When I first started freelancing I was overwhelmed with 100 million tools that all kind of did the same thing, or did only some of the same thing plus some extra functionality that I wasn’t sure I needed.

After a year and a half of freelancing full time, I’ve finally sifted through the bs and found out what’s worked for me. Also keep in mind I’m the ultimate penny pincher. 3 out of 5 of these are free and the two that aren’t are $12 or less. I have no plans to upgrade for at least the next year.

5. Toggl

Free Time tracking software


Toggl is my lord and savior of freelancing. I would recommend this tool to anyone, even if they aren't charging by the hour. Toggl is a timer that allows you to track billable hours while also showing you where you can be trimming fat from your day and afterall, time is money. My favorite features include the following:
  • Allows you to export beautiful timesheets such as this one for clients
  • Track your time for each client, project, and task
  • Dashboard shows you the breakdown of time utilization (emails *cough*)
  • Integrates with pretty much everything
    • Amazing iPhone and Android application
    • Integrates with todo lists like "todo-ist"
    • Pomodoro setting
    • Gmail
    • Chrome extension
  • If you work with a team, the team can track hours collectively

4. Google Domain

$12 .com domains without the GoDaddy headache

Look at that simple, button-click allowing you to hookup your domain to any platform of your choosing

When I've bought domains from GoDaddy or Bluehost or really any domain provider, I've felt like I've gotten d*cked around. Not only were some domains inexplicably $18 while some were $11, I had to pay for 5 extra things at checkout. Here's where we come to Google. Let's be real, 9/10 times Google does it right, and Google Domains is no exception. It features the following:
  • Ridiculously easy to integrate with the platform you built your website with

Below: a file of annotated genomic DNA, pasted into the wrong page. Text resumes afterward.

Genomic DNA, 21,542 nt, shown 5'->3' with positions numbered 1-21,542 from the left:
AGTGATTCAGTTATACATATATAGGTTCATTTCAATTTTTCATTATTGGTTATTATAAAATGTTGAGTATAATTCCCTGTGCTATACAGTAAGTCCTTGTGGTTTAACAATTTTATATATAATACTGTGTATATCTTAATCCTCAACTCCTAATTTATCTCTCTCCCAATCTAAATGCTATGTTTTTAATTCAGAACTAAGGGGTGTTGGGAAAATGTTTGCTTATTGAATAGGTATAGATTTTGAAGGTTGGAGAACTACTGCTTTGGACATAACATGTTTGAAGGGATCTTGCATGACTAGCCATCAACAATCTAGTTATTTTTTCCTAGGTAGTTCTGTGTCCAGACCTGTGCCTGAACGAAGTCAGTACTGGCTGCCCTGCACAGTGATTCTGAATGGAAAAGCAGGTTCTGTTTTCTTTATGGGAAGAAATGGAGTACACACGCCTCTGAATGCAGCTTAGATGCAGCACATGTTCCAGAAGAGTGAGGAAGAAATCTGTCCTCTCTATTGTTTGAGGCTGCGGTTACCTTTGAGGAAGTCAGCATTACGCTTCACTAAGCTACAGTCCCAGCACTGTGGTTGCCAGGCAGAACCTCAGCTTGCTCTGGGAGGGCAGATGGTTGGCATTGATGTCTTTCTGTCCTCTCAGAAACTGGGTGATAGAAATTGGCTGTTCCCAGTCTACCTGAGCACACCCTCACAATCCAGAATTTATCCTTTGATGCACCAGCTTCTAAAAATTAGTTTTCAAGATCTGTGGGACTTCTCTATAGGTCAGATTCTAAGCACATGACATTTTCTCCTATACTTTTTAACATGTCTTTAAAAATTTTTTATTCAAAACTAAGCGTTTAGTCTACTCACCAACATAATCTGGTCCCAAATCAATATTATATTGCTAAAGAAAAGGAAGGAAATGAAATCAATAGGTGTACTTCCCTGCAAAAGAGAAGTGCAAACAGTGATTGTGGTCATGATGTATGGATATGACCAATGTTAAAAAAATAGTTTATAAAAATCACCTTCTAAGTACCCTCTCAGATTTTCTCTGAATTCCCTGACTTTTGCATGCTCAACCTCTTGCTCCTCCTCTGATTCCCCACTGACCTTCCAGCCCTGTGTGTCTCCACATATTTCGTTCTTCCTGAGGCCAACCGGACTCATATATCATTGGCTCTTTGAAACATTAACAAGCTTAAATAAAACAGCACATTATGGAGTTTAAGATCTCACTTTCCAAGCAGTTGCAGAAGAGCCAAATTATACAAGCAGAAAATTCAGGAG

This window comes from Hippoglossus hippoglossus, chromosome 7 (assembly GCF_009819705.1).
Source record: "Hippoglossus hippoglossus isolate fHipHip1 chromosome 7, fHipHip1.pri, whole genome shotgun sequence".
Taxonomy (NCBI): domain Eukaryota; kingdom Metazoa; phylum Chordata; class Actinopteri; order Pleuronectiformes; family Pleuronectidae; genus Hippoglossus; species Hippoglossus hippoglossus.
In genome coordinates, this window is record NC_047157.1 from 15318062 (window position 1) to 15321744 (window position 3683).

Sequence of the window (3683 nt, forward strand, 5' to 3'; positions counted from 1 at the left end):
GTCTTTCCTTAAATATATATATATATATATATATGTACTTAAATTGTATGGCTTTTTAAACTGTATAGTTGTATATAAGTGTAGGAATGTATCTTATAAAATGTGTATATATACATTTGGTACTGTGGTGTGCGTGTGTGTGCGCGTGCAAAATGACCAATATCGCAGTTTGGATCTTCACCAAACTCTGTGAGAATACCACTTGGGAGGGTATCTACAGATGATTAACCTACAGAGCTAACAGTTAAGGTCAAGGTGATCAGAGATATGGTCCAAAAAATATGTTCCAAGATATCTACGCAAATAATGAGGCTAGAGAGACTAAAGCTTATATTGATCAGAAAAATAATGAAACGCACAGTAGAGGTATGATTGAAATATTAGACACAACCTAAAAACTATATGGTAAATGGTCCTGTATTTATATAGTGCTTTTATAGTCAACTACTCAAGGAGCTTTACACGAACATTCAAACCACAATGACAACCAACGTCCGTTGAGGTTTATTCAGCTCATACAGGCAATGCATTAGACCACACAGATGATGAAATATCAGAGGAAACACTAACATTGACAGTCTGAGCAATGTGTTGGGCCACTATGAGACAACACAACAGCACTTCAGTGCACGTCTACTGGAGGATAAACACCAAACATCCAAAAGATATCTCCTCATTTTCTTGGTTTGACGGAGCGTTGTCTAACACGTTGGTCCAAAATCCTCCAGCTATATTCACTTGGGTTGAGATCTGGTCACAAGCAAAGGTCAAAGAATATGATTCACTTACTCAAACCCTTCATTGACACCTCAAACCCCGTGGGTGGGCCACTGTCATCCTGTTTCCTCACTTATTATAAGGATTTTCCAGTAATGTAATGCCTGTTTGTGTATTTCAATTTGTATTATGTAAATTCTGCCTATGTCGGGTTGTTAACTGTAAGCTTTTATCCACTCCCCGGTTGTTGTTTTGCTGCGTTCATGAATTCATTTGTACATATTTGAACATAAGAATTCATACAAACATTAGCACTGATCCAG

• You also get free privacy protection (cut down on tons of unwanted spam)
  • If it says it's $12, the checkout total will always be $12
  • Almost every available .com domain is $12.
  • Dashboard is minimal, friendly and easy

3. Quickbooks Self-Employed

Accounting + TurboTax tax return

Save 50% using my referral link http://beckahsheeler.com/quickbooks Note: Full disclosure. For every sign-up I receive $30, but I am recommending this because I actually use the hell out of Intuit Self-Employed

Making sure my finances were up to date and legal was one of the things that scared the living daylights out of me when I first started freelancing. Intuit Self-Employed really helped ease that worry and the fact that it integrates right with TurboTax helped so much. It is $10/month for Basic and $17/month for the TurboTax Bundle (or $12/month and $5/month). Here are the awesome things it helps with freelancer finances:
  • Calculates taxes owed and allows you to pay Federal quarterly taxes online
  • Integrates with every bank and you can create "rules" to categorize deductions/income. Example: Track all bills from Verizon as 'Utility: Phone' expense
  • Maximizes your deductions by asking you questions to see which deduction you qualify for. For example, if you qualify for a home office deduction
  • Creates Form 1099-Misc for your automagically
  • If you use TurboTax for your tax return, it auto inputs your information into your return

NOTE: Do not use this for invoicing clients - use PayPal. Their invoicing is still in beta.

2. PayPal

Invoicing classic kicked up a notch


This seems like a no brainer, but it's actually not. Your client is going to be very cautious about what platforms they are putting their sensitive payment information into. PayPal is a known name and it's going to give your clients a piece of mind. Past experience has shown me that a huge percentage of freelancing tools offer some kind of invoicing. In my humble opinion, don't use it. I haven't seen anyone with significantly better payment processing fees (2.9% + 30 cents for CC and 1% ACH). My favorite features include the following:
  • Known platform giving your client piece-of-mind
  • Very nice looking invoices with attached payment form
  • They are okay with processing large sums of money ($1000<) while also being exceptionally secure
  • If any hiccups do occur, PayPal's been at the game for a long time so if anything happens, you can normally get someone on the horn quickly while also getting the issue resolved quickly.

1. Todoist

Free Beautiful, Todo-list on steroids


Todo-ist is the perfect combination of minimal with all the functionality you could need hidden away until you need it. Having a daily "action plan" is essential for any freelancer or small business owner in order to not run around in circles. Here are some of my favorite features:
  • UI is perfect and minimal so you can concentrate on the task at hand
  • Set due dates and urgency on tasks
  • Nest tasks under each other so that they make sense logically
  • Projects allow you to group alike tasks in folders and enable you to concentrate on one thing at a time
  • Able to integrate with Toggl allowing you to time how long each task takes
  • Able to integrates with project management tools (Trello, Jira, Pivotal, etc)
  • Seemlessly fits into your preexisting workflow, integrating with nearly everything

What are your favorite small business/freelancing tools?